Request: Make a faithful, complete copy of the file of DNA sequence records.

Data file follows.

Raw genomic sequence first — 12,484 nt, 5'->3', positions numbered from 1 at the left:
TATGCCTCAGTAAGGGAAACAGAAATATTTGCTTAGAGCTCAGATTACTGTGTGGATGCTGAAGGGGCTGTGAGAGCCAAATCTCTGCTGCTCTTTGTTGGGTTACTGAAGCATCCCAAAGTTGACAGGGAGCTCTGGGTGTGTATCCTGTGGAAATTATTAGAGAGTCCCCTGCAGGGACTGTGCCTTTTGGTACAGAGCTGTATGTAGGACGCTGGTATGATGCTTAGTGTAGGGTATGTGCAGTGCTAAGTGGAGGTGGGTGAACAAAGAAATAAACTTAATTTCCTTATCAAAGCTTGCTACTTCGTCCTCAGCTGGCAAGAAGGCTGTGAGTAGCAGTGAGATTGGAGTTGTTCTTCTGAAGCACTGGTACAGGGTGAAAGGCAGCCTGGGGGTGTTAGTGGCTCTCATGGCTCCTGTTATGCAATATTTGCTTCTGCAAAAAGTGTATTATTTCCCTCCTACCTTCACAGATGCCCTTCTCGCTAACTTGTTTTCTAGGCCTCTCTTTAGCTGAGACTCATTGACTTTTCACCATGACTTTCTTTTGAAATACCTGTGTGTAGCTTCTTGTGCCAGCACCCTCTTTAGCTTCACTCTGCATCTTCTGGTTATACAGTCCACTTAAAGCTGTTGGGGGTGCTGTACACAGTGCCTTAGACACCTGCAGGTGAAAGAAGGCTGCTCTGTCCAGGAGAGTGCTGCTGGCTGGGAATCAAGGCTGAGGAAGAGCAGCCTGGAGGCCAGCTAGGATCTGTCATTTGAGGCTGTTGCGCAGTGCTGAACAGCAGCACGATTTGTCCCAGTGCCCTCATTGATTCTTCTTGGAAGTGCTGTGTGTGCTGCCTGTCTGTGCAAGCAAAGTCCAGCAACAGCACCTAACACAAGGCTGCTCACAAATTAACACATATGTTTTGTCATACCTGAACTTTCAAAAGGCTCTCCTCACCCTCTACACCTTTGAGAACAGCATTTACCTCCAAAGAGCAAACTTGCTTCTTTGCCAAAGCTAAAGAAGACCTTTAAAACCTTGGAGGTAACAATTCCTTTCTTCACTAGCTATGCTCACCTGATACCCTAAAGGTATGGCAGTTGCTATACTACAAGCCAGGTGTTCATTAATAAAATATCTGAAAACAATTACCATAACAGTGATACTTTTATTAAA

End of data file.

Raw genomic sequence first — 12,484 nt, 5'->3', positions numbered from 1 at the left:
TATGCCTCAGTAAGGGAAACAGAAATATTTGCTTAGAGCTCAGATTACTGTGTGGATGCTGAAGGGGCTGTGAGAGCCAAATCTCTGCTGCTCTTTGTTGGGTTACTGAAGCATCCCAAAGTTGACAGGGAGCTCTGGGTGTGTATCCTGTGGAAATTATTAGAGAGTCCCCTGCAGGGACTGTGCCTTTTGGTACAGAGCTGTATGTAGGACGCTGGTATGATGCTTAGTGTAGGGTATGTGCAGTGCTAAGTGGAGGTGGGTGAACAAAGAAATAAACTTAATTTCCTTATCAAAGCTTGCTACTTCGTCCTCAGCTGGCAAGAAGGCTGTGAGTAGCAGTGAGATTGGAGTTGTTCTTCTGAAGCACTGGTACAGGGTGAAAGGCAGCCTGGGGGTGTTAGTGGCTCTCATGGCTCCTGTTATGCAATATTTGCTTCTGCAAAAAGTGTATTATTTCCCTCCTACCTTCACAGATGCCCTTCTCGCTAACTTGTTTTCTAGGCCTCTCTTTAGCTGAGACTCATTGACTTTTCACCATGACTTTCTTTTGAAATACCTGTGTGTAGCTTCTTGTGCCAGCACCCTCTTTAGCTTCACTCTGCATCTTCTGGTTATACAGTCCACTTAAAGCTGTTGGGGGTGCTGTACACAGTGCCTTAGACACCTGCAGGTGAAAGAAGGCTGCTCTGTCCAGGAGAGTGCTGCTGGCTGGGAATCAAGGCTGAGGAAGAGCAGCCTGGAGGCCAGCTAGGATCTGTCATTTGAGGCTGTTGCGCAGTGCTGAACAGCAGCACGATTTGTCCCAGTGCCCTCATTGATTCTTCTTGGAAGTGCTGTGTGTGCTGCCTGTCTGTGCAAGCAAAGTCCAGCAACAGCACCTAACACAAGGCTGCTCACAAATTAACACATATGTTTTGTCATACCTGAACTTTCAAAAGGCTCTCCTCACCCTCTACACCTTTGAGAACAGCATTTACCTCCAAAGAGCAAACTTGCTTCTTTGCCAAAGCTAAAGAAGACCTTTAAAACCTTGGAGGTAACAATTCCTTTCTTCACTAGCTATGCTCACCTGATACCCTAAAGGTATGGCAGTTGCTATACTACAAGCCAGGTGTTCATTAATAAAATATCTGAAAACAATTACCATAACAGTGATACTTTTATTAAA